• Currently the U of S does not have an institutional repository, but there are a growing number of disciplinary repositories that you can post to. Search the Directory of Open Access Repositories (OpenDOAR).
  • Posting on your own website is not enough. You must also post in an institutional or disciplinary repository. Although the Tri-Agency has not clearly stated this, it is likely that posting in a social network site like ResearchGate is also not an acceptable route to compliance.

Gold/Open Access Journals Route:

The Green and Gold routes are not mutually exclusive. If you publish in an OA journal, you can still post a copy to a repository. In fact this is encouraged. Why not have your article available in more than one location? It will increase discoverability, accessibility, and ultimately readership and citations!

All of these resources (and more!) are listed on the University Library’s Open Access Guide.

This is a modified version of a blog post originally posted on May 1st 2015 here:

What is the science behind your course design madness?

By Fred Phillips, Professor, Baxter Scholar, Edwards School of Business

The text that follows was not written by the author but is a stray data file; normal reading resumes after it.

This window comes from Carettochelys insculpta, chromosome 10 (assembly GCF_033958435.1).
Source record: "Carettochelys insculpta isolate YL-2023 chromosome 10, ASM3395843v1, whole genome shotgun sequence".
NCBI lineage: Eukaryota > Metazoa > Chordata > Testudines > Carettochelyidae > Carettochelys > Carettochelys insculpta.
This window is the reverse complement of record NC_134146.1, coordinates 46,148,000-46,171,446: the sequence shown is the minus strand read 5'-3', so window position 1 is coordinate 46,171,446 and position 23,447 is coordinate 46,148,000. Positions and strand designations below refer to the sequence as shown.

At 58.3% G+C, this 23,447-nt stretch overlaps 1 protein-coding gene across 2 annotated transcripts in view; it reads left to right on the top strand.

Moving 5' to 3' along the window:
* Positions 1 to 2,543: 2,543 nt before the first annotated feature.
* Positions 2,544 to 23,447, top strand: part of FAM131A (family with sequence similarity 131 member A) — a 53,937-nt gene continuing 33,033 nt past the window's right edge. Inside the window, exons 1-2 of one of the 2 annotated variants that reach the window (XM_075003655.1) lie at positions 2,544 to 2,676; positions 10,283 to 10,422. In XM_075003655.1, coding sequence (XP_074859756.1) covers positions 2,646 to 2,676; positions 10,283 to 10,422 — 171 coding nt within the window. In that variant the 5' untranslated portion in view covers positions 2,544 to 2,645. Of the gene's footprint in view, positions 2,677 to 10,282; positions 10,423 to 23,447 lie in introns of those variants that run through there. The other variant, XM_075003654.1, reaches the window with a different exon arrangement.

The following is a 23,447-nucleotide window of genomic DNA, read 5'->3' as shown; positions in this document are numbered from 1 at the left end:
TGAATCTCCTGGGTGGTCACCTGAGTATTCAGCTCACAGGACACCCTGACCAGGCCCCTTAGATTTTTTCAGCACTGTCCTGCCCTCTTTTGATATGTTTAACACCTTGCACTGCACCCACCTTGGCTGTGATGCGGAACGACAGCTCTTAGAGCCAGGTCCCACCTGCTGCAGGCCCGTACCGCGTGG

As we begin another year, students are encountering some of the course design decisions made by their instructors. Some will be introduced to “flipped classrooms”, where students prepare by reading/viewing/responding to a learning prompt before it is formally taken up in class. Others will encounter new learning tools, such as adaptive reading systems that embed interactive questions within reading materials with the goal of assessing each student’s comprehension so that new topics can be delivered the moment he or she is ready to comprehend them.

Just as instructors have questions about these approaches and tools, students are likely to be curious about whether there is a method to our course design madness. To help explain the underlying learning science, I have made a few videos that describe relevant (and fun) studies that lend support to these pedagogies. Each video focuses on a particular question that students (and possibly instructors) are likely to have about elements of their courses. Each video describes two or three relevant studies in just enough depth to convey the gist of how they were designed and what they discovered. And, in the spirit of a TED Talk, they are each less than 10 minutes in length.